Thoughts on Facebook’s Plans to Beam Internet from Space to Africa

You’ve heard it by now. Facebook plans to beam Internet from space to remote areas of sub-Saharan Africa starting 2016.┬áThis is a follow up project to Internet.org (now Free Basics) which is currently giving people free access to a particular number of websites. You can read something I wrote about it here.

Internet.org faced criticism from groups who argued that controlling the internet and what people can access and calling it free was wrong and would give first time users a wrong impression of what the INTERNET is. Thus it was decided that any sites that meet Facebook’s development criteria would be included in the project.

This new project is a collaboration between Facebook and Eutelsat where a satellite in space, AMOS-6, will be cover West, East and Southern Africa delivering “cheap and affordable” broadband internet. How this will work still remains unclear to me. But Eutelsat says the network will be readily accessible in mid 2016 using “off-the-shelf” products.

 

 

How will it work?

I wonder how people will access the network. And these are questions we are yet to get answers to. Will it be through WiFi? Will Facebook team up with Telcos like Safaricom and Airtel? Will it be through special projects like Outernet?

If through WiFi then how will that work? Will we be having hotspots around?

If through collaboration with Telcos, who will be willing to partner with competitors? Because Facebook is now flexing its muscles as a possible ISP. Plus Underwater cables might be a thing of the past in a couple of years. I doubt undersea technology will survive past 2020. I have a dream.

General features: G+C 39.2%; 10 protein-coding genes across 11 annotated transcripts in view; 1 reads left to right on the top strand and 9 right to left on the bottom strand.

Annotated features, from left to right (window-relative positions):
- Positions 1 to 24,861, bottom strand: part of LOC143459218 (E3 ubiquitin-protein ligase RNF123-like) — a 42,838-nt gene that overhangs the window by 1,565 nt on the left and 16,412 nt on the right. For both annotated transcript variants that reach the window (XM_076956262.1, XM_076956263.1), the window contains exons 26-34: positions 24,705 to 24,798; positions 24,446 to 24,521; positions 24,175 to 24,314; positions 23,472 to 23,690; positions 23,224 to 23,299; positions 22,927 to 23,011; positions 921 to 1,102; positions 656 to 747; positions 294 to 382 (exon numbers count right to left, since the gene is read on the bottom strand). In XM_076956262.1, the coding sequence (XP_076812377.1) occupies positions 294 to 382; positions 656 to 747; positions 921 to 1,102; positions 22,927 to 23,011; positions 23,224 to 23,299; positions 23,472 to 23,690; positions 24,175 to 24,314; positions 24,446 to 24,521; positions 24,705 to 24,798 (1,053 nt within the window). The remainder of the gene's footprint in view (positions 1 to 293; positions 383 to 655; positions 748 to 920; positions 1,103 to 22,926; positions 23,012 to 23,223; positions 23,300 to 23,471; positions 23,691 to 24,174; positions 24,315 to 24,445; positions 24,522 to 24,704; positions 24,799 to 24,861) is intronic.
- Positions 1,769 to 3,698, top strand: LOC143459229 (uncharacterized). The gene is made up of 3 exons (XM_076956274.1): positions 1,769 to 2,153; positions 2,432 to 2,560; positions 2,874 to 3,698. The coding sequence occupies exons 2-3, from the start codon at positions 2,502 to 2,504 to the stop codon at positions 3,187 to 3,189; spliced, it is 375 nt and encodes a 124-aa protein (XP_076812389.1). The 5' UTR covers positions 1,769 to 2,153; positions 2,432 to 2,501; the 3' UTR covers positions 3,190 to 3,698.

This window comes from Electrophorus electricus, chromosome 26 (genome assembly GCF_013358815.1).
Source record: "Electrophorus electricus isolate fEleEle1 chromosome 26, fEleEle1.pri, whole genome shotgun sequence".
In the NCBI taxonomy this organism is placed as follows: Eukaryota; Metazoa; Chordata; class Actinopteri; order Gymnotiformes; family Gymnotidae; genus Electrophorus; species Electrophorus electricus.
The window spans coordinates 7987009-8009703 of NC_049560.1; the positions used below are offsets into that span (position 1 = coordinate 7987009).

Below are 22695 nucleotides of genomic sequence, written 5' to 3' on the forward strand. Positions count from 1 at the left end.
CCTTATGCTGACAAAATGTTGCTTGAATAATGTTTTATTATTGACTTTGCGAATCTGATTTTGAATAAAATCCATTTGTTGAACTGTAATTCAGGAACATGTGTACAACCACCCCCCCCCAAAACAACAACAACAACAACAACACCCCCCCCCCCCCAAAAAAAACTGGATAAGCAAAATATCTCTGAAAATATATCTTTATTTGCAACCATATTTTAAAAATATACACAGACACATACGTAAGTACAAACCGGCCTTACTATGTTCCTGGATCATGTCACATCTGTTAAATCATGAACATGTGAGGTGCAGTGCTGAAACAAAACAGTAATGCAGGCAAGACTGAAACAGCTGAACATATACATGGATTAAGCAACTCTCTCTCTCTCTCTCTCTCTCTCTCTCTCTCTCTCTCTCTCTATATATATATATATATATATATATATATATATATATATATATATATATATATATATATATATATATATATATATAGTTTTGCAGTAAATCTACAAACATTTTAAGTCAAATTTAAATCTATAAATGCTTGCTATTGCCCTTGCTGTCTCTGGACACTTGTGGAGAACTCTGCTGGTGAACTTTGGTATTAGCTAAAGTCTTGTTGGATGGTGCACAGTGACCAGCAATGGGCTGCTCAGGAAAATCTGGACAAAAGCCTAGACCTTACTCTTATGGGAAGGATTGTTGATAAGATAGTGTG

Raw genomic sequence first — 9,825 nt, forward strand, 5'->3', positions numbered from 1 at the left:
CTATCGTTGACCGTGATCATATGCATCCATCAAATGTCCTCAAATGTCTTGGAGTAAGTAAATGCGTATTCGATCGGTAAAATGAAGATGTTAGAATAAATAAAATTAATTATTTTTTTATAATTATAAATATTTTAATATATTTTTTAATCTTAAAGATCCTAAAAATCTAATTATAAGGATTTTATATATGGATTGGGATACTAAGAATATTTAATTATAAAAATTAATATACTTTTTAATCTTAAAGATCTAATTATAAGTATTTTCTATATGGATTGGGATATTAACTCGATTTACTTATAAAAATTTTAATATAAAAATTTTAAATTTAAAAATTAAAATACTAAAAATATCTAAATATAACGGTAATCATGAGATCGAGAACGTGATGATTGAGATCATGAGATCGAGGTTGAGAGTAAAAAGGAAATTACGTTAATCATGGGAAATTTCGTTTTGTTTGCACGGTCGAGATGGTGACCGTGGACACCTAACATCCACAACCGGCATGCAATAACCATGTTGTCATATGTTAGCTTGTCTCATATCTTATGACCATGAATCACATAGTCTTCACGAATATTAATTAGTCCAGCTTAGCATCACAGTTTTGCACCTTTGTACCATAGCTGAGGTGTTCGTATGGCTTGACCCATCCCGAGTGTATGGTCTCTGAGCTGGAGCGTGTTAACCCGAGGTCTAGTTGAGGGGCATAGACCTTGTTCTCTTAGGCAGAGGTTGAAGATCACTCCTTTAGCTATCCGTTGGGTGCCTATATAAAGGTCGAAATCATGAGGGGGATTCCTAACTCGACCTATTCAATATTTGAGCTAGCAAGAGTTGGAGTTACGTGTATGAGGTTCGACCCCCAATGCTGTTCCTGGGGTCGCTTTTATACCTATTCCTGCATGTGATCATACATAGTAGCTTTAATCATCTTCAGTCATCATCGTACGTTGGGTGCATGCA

If through special projects like Outernet, will they build the special types of hardware Outernet uses?

It is not far off from starting out.┬áSo let’s wait and see. How do you think this will work?

eutelsat

 

Why this is important for Facebook:

In Africa, internet penetration is still lower than all other parts of the world at about 26%. But in Kenya we enjoy almost 50% penetration. This means that there’s still a large group of individuals in Africa who are yet to access the internet, the next Billion as Facebook puts it. And I think this is the market Facebook is looking to acquire.

Facebook currently enjoys about 53 Million users from Africa. But the African population is about 1.2 Billion. If internet penetration increases and most of the new people access internet through Internet.org, then Facebook automatically gains more users and companies find new ways to advertise to them (through Facebook).

I could be positive a little and say Facebook really cares for African needs and is only looking to help people but we all know that is not true. No company spends m(b)illions without a plan.

 

 

What this means for Africa:

Africa is the focus of the world right now. The more people getting access to the internet, the better for us as a continent in terms of health, education and even innovation.

This is a new Scramble that will see us gain.

But we must remember that all internet access (free or not) must not be controlled by any company, organisation or government.

 

 

Final thoughts

When I heard of the plan, I was obviously, like most of you, happy and amazed. I mean living at a time when internet will come from space…

If the program by Facebook will give people free access and the internet won’t be controlled this is very good news.

But I still have a couple of questions. Like

  • Will it be fast internet? How fast?
  • What does this mean for ISPs in Africa? Are they threatened?
  • What of Google’s plans for the same? And what of Google Loons?
  • What is the future of the internet?
  • What is the future of internet access?
  • Are you looking forward to this as much as I am?

I don’t have the answers. Just thoughts.

Think about these questions. Think about what this means to Africans. Let’s have a discussion.

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